R-Y14415 and its origins

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    • #34215
      Bulk
      Participant

      Hello,I was wondering if you have any explanation/idea to the dispersal of this subclade because the european side doesnt seem to make much sense to me given its an eastern variant of R1b but the Indian/Uyghur side is pretty interesting too.Any idea about the origins of this R1b variant would be much appreciated because so far I wasnt able to find a single morsel of information about its possible origins.
      Thank you!

    • #34293
      Carlos Quiles
      Keymaster

      R-14415/14416 is a very interesting subclade, and it is a pity FTDNA does not have information on the Uighur/Indian side, or SNP Tracker would have got the path correctly (more centered on the Pontic-Caspian steppes). Same lack of information – due to the lack of many other samples in other Asian Z2108 and Z2103 branches – affects older path nodes and TMRCA estimations. I think a big correction is expected soon to the SNP age estimations with help of FTDNA R&D team, but I don’t know exactly when; and that won’t solve the geographical problem, unless the nodes are manually pegged based on external information like YFull’s or from ancient DNA.

      Anyway, I don’t think that the TMRCA estimates of Z2103 branches (currently ca. 3400 BC) are going to be much older than the formation dates estimated by YFull for Z2103 (ca. 4100 BC), although some branches might get a more reliable starting point for their migration. Based on YTree estimations with Iain McDonald’s method, maybe a little older for all of them.

      yfull-r-y14415

      Its distribution to the east and west of the steppes (starting ca. 3400 BC) appears to reflect the Late Repin (→ Early Yamnaya / Afanasievo) expansion, and the distribution later in Europe with R-Y14512 starting ca. 2600 BC reminds of the Bell Beaker expansion.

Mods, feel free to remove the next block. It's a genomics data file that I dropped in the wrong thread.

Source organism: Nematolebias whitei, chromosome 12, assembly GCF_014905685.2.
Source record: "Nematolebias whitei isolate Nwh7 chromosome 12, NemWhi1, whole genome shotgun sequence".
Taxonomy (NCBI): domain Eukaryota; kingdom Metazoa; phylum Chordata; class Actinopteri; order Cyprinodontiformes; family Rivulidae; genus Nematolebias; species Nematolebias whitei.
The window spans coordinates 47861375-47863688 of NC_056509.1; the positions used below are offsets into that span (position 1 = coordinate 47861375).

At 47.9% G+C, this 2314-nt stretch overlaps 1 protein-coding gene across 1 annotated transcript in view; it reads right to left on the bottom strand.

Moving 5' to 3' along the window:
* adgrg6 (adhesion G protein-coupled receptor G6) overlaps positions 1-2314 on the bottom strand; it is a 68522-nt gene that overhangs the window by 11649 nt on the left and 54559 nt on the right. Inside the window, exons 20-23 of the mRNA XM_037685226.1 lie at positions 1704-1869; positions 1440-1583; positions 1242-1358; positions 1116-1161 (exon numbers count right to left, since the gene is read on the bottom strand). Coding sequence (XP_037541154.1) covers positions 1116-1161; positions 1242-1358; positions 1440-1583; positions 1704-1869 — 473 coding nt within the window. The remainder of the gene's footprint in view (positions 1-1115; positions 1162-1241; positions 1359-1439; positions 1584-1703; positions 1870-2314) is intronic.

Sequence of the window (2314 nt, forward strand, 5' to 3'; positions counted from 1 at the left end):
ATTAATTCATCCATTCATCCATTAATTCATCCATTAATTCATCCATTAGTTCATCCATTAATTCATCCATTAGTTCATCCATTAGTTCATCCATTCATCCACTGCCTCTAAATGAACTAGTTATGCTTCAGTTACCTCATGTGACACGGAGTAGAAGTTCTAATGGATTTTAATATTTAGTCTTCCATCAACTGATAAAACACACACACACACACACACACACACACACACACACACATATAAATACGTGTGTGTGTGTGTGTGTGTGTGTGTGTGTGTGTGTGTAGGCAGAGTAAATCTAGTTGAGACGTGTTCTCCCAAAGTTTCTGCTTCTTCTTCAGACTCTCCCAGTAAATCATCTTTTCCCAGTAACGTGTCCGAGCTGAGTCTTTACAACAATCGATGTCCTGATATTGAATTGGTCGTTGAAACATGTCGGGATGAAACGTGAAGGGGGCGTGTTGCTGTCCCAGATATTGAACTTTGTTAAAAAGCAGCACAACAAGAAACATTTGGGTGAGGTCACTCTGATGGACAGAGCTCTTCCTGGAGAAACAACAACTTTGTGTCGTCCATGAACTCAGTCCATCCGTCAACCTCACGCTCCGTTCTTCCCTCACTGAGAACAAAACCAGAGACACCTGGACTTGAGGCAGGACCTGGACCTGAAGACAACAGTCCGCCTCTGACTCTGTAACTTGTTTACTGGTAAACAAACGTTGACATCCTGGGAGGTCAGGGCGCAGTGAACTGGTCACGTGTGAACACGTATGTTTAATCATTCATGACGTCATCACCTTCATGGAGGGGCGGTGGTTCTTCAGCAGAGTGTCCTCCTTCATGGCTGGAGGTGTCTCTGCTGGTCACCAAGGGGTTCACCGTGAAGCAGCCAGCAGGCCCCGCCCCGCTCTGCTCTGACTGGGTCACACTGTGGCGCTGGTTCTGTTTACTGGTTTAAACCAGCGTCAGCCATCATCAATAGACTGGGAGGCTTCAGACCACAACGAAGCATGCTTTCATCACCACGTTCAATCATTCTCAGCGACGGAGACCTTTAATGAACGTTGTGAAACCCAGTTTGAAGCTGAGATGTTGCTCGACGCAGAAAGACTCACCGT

In fact, it has been found in ancient DNA (as a basal R-14415*/14416* subclade) in MOK19A and MOK22, from the Mokrin Necropolis, which confirms its spread with West Yamnaya/East Bell Beakers.

      Nevertheless, the lack of a proper modern sampling makes it impossible to infer where the R-Y14414 subclade might have come from. It looks like a single late bottleneck event (ca. 1800 BC), possibly from Northern Europe (Germanic peoples??) due to (1) its modern presence in Sweden, Germany, or Scotland and (2) the more frequent BA-IA north→south European expansions; but these regions are clearly over-tested relative to SE Europe.

      In short, I’d say this is one of the lineages whose modern distribution shows a paradigmatic Yamanaya-Afanasievo expansion, and in this case it has been now proven for the western part in ancient DNA. Maybe some of those Old Uyghurs from Mongolia published by Jeong et al. (2020) will show the subclade, too, but I think one is already within the R-CTS7763 branch, so that is probably more likely for the rest of them.

      • This reply was modified 1 week, 3 days ago by Carlos Quiles. Reason: Some added info
    • #34305
      Bulk
      Participant

      Thank you,this was really helpful,I wasnt even aware of the Mokrin necropolis samples,it changes a lot.I’m not on yfull but i belong to R-Y14422 and I’m a Hungarian from Slovakia,just like the other sample with the more downstream R-Y16005.One last thing I’m not sure about because of the dating.Could my line have remained in the region since the bronze age invasion of yamnaya or because its a more downstream mutation,the most basal so far being from Sweden,it probably arrived later from the north with a germanic expansion back to the Carpathian Basin?

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